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Rickards Early History


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Rickards Early History



This web page shows only a small excerpt of our Rickards research. Another 271 words (19 lines of text) covering the years 1606, 1820, 1576, 1651, 1628, 1569, 1635, 1627, 1674, 1660, 1674, 1689, 1761, 1664, 1714, 1714, 1715, 1690, 1755, 1737 and 1755 are included under the topic Early Rickards History in all our PDF Extended History products and printed products wherever possible.

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Rickards Early Notables (pre 1700)


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Rickards Early Notables (pre 1700)



Notable amongst the family at this time was Dame Elizabeth Richardson, 1st Lady Cramond (1576-1651), English writer whose peerage was created for her in 1628; Sir Thomas Richardson (1569-1635), Chief Justice of the King's Bench; Thomas Richardson...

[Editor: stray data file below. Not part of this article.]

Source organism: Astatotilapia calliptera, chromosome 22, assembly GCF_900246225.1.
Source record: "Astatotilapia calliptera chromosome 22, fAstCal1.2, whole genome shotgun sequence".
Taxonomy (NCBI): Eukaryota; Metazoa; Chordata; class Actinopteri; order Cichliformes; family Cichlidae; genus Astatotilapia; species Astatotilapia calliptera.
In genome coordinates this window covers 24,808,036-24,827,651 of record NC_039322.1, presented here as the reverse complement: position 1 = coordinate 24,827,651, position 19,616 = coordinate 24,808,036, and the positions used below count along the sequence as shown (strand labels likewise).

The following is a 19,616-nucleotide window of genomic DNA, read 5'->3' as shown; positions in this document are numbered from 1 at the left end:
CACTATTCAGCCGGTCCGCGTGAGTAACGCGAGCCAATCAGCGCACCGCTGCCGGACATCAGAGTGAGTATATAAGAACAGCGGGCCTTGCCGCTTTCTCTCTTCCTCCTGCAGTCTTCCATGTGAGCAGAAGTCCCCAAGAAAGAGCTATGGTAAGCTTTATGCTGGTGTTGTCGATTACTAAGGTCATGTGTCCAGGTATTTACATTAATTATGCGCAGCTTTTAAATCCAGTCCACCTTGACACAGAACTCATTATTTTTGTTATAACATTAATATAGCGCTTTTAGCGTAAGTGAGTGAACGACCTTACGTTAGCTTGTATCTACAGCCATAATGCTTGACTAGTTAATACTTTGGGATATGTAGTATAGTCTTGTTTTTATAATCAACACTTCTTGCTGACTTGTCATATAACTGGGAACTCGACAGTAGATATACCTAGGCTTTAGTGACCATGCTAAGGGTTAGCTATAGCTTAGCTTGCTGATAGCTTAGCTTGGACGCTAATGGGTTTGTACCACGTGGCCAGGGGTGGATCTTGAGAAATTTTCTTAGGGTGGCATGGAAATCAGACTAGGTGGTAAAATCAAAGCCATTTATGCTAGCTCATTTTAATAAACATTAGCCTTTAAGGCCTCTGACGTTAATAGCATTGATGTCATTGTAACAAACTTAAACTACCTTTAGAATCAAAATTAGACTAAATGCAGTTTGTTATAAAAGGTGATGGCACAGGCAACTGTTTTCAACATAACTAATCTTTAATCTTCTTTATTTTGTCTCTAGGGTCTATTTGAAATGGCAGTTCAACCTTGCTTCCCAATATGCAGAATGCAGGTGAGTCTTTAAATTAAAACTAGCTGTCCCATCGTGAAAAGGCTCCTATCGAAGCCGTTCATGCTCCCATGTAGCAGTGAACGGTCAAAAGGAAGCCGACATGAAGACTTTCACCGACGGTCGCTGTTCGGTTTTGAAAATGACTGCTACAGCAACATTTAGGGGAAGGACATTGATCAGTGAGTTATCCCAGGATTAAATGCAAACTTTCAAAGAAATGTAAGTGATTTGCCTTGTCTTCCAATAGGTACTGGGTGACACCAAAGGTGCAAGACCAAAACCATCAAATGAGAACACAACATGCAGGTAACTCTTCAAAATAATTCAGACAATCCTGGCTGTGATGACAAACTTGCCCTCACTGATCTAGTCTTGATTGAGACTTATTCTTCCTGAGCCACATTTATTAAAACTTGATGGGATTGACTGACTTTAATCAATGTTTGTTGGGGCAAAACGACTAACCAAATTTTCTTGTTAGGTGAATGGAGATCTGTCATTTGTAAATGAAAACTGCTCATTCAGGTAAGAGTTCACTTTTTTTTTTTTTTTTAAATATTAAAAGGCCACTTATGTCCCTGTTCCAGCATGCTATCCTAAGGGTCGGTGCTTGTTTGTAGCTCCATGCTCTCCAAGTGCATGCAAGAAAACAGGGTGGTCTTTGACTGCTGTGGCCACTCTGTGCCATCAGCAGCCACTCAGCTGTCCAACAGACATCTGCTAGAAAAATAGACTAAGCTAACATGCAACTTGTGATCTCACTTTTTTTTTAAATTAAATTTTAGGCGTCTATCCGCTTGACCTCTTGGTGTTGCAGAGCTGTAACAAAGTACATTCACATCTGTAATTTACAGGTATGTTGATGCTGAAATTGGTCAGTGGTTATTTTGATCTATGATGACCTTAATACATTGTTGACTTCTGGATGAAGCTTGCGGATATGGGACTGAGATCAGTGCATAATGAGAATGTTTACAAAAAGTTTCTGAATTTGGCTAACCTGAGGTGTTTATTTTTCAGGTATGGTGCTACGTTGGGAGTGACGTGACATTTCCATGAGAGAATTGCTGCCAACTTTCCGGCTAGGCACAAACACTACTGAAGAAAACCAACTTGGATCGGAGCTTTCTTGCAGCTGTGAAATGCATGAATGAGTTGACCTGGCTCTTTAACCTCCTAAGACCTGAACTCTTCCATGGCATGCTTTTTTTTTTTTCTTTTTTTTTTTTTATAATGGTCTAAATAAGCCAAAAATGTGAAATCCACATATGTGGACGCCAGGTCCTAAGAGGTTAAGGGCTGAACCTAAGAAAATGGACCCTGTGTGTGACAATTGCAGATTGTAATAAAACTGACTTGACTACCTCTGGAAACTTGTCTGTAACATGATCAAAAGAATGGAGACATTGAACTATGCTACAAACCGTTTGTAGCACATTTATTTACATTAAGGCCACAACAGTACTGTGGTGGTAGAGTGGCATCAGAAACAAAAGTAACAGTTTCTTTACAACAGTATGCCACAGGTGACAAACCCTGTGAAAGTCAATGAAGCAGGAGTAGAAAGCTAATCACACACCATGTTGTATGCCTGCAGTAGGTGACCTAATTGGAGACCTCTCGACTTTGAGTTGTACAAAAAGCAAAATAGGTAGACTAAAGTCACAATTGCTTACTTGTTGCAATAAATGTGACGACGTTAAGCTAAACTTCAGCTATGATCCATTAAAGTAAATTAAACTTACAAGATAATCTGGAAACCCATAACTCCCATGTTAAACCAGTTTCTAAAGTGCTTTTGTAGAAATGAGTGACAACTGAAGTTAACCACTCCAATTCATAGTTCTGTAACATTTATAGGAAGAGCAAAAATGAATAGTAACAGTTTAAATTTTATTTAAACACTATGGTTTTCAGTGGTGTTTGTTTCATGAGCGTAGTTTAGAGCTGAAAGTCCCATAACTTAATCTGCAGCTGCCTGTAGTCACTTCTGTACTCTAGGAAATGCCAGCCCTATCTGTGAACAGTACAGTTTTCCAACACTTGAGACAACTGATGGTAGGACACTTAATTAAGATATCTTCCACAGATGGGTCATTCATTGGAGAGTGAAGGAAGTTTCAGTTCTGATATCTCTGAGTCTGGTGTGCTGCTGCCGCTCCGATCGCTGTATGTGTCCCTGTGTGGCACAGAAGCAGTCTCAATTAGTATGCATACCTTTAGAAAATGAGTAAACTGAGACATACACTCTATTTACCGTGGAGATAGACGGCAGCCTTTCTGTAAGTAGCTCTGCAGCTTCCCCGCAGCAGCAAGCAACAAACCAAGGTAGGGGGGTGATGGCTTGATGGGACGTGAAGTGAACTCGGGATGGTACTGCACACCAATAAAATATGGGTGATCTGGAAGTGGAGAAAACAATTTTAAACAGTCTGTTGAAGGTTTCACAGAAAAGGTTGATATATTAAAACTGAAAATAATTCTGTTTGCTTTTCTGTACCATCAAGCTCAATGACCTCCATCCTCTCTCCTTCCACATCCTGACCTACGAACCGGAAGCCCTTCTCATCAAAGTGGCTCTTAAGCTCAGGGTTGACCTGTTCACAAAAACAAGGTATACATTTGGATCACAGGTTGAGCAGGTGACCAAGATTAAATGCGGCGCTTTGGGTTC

Another 37 words (3 lines of text) are included under the topic Early Rickards Notables in all our PDF Extended History products and printed products wherever possible.

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Rickards In Ireland


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Rickards In Ireland



Some of the Rickards family moved to Ireland, but this topic is not covered in this excerpt. Another 163 words (12 lines of text) about their life in Ireland is included in all our PDF Extended History products and printed products wherever possible.

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The Great Migration